To gain the clearest possible picture of the past, gene researchers focus on DNA of the Y chromosome and the mitochondria. The Y chromosome of males does not recombine with other chromosomes. This has the effect of keeping mutations together once they occur. Similarly, the mitochondrial DNA of females is passed down from mother to child without recombination (sperm contribute no mitochondria to the fertilized egg).
To compare large numbers of DNA samples, it is not practical to sequence the entire Y chromosome or mitochondrial DNA of each individual. Instead, investigators monitor several dozen highly variable DNA locations, short bits of the chromosome within which lots of mutations have occurred. Because DNA mutations are rare events and there has been no recombination to shuffle the changes, when the same particular combination of mutations (what gene researchers call a haplotype) occurs in two people, they almost certainly are related, having inherited their Y chromosome or mitochondrial DNA from a common ancestor. Looking at many individuals in this way, investigators can build up a picture of who is related to whom—a portrait of the past, inscribed on our genes.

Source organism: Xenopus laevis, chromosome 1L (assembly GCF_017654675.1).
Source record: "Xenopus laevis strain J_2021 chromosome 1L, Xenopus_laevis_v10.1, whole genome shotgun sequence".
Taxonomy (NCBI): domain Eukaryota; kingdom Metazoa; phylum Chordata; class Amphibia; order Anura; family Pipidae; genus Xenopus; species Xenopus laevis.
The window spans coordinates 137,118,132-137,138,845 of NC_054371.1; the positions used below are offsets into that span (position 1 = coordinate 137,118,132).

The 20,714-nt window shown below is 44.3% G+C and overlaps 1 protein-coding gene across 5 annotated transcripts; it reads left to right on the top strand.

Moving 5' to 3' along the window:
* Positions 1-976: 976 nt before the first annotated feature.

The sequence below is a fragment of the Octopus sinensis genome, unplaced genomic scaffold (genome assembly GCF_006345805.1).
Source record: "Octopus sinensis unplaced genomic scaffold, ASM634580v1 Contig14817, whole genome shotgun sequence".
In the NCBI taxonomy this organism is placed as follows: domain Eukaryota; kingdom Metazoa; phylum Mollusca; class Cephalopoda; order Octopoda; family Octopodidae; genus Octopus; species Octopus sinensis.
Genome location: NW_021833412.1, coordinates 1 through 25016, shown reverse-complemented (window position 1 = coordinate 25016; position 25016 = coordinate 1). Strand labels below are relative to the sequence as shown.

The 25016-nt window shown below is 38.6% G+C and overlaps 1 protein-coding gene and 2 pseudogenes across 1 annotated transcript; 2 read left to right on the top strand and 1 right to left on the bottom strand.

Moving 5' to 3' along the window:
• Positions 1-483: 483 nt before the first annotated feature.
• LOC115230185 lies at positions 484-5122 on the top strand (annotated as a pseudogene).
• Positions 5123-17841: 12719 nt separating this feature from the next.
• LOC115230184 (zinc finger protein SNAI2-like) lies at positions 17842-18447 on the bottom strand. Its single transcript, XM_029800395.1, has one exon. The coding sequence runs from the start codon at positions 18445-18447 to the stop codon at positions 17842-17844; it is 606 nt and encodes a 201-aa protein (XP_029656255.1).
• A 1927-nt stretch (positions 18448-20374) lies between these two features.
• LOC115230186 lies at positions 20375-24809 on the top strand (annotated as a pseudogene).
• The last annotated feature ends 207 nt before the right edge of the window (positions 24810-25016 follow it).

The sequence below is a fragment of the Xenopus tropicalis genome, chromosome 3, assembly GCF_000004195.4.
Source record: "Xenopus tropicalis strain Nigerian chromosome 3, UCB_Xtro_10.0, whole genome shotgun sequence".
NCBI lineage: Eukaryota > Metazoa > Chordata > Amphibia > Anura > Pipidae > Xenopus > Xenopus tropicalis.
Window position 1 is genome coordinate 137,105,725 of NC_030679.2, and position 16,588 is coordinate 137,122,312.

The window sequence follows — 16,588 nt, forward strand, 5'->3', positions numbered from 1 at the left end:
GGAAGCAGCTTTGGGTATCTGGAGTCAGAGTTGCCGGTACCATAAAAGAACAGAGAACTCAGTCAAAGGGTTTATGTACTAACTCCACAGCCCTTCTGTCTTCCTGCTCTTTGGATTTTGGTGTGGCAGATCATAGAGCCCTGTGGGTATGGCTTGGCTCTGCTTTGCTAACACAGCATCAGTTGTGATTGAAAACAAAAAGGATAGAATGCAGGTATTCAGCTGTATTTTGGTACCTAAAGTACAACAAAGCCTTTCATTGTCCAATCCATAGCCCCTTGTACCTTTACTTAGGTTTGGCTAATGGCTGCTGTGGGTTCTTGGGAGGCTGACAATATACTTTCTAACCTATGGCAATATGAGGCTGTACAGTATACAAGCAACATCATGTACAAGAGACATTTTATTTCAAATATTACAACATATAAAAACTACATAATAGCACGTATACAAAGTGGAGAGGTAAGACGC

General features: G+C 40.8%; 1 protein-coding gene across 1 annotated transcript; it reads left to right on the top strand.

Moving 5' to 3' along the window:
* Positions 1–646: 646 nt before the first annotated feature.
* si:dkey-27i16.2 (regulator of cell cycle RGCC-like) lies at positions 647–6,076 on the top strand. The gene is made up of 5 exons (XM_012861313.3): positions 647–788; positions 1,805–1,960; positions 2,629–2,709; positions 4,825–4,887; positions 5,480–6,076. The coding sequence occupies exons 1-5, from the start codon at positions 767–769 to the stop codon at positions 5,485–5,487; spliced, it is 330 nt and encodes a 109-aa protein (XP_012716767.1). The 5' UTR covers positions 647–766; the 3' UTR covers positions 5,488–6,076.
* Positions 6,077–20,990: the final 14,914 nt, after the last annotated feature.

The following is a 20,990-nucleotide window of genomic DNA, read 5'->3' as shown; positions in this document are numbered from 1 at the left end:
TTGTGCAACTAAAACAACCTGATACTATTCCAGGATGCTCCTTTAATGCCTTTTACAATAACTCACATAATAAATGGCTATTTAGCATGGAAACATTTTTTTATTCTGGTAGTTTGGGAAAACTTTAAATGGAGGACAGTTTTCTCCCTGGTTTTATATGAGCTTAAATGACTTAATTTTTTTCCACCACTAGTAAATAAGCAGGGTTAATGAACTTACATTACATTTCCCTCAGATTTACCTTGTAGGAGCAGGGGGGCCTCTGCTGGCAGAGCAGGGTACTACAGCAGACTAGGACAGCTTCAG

To see how this works, consider a study carried out in 2006 by Daniel Bradley and colleagues at Trinity College in Dublin, Ireland. They set out to apply DNA studies to Irish history, which has always been a bit of a muddle. Writing did not become common in Ireland until 600 a.d., and little is known for sure of earlier events in Irish history. This has not, of course, prevented the Irish from preserving a rich story of those times.